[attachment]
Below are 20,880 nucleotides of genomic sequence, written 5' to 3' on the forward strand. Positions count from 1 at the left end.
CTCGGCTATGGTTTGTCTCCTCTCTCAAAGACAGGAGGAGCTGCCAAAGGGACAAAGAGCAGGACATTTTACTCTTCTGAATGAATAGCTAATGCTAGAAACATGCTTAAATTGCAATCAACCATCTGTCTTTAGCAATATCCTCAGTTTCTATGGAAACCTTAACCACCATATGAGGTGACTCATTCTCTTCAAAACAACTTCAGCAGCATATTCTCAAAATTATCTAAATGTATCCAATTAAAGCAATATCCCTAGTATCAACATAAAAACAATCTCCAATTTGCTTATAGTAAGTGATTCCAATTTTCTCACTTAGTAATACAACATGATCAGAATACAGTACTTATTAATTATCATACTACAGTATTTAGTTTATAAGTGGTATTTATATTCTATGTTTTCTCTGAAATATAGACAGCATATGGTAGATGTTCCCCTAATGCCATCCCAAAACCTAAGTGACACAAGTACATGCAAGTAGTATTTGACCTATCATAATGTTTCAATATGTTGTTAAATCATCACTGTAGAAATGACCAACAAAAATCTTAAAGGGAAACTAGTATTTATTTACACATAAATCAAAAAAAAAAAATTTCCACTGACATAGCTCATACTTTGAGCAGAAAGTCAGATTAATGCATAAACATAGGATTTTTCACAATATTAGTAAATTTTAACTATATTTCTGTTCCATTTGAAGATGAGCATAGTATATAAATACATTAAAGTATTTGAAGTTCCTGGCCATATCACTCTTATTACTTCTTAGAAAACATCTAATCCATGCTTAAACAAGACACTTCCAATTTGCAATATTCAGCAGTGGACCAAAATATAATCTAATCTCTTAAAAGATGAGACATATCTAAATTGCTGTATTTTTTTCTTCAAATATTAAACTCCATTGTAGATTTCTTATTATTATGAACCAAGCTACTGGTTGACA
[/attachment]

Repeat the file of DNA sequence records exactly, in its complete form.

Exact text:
Below are 20,880 nucleotides of genomic sequence, written 5' to 3' on the forward strand. Positions count from 1 at the left end.
CTCGGCTATGGTTTGTCTCCTCTCTCAAAGACAGGAGGAGCTGCCAAAGGGACAAAGAGCAGGACATTTTACTCTTCTGAATGAATAGCTAATGCTAGAAACATGCTTAAATTGCAATCAACCATCTGTCTTTAGCAATATCCTCAGTTTCTATGGAAACCTTAACCACCATATGAGGTGACTCATTCTCTTCAAAACAACTTCAGCAGCATATTCTCAAAATTATCTAAATGTATCCAATTAAAGCAATATCCCTAGTATCAACATAAAAACAATCTCCAATTTGCTTATAGTAAGTGATTCCAATTTTCTCACTTAGTAATACAACATGATCAGAATACAGTACTTATTAATTATCATACTACAGTATTTAGTTTATAAGTGGTATTTATATTCTATGTTTTCTCTGAAATATAGACAGCATATGGTAGATGTTCCCCTAATGCCATCCCAAAACCTAAGTGACACAAGTACATGCAAGTAGTATTTGACCTATCATAATGTTTCAATATGTTGTTAAATCATCACTGTAGAAATGACCAACAAAAATCTTAAAGGGAAACTAGTATTTATTTACACATAAATCAAAAAAAAAAAATTTCCACTGACATAGCTCATACTTTGAGCAGAAAGTCAGATTAATGCATAAACATAGGATTTTTCACAATATTAGTAAATTTTAACTATATTTCTGTTCCATTTGAAGATGAGCATAGTATATAAATACATTAAAGTATTTGAAGTTCCTGGCCATATCACTCTTATTACTTCTTAGAAAACATCTAATCCATGCTTAAACAAGACACTTCCAATTTGCAATATTCAGCAGTGGACCAAAATATAATCTAATCTCTTAAAAGATGAGACATATCTAAATTGCTGTATTTTTTTCTTCAAATATTAAACTCCATTGTAGATTTCTTATTATTATGAACCAAGCTACTGGTTGACA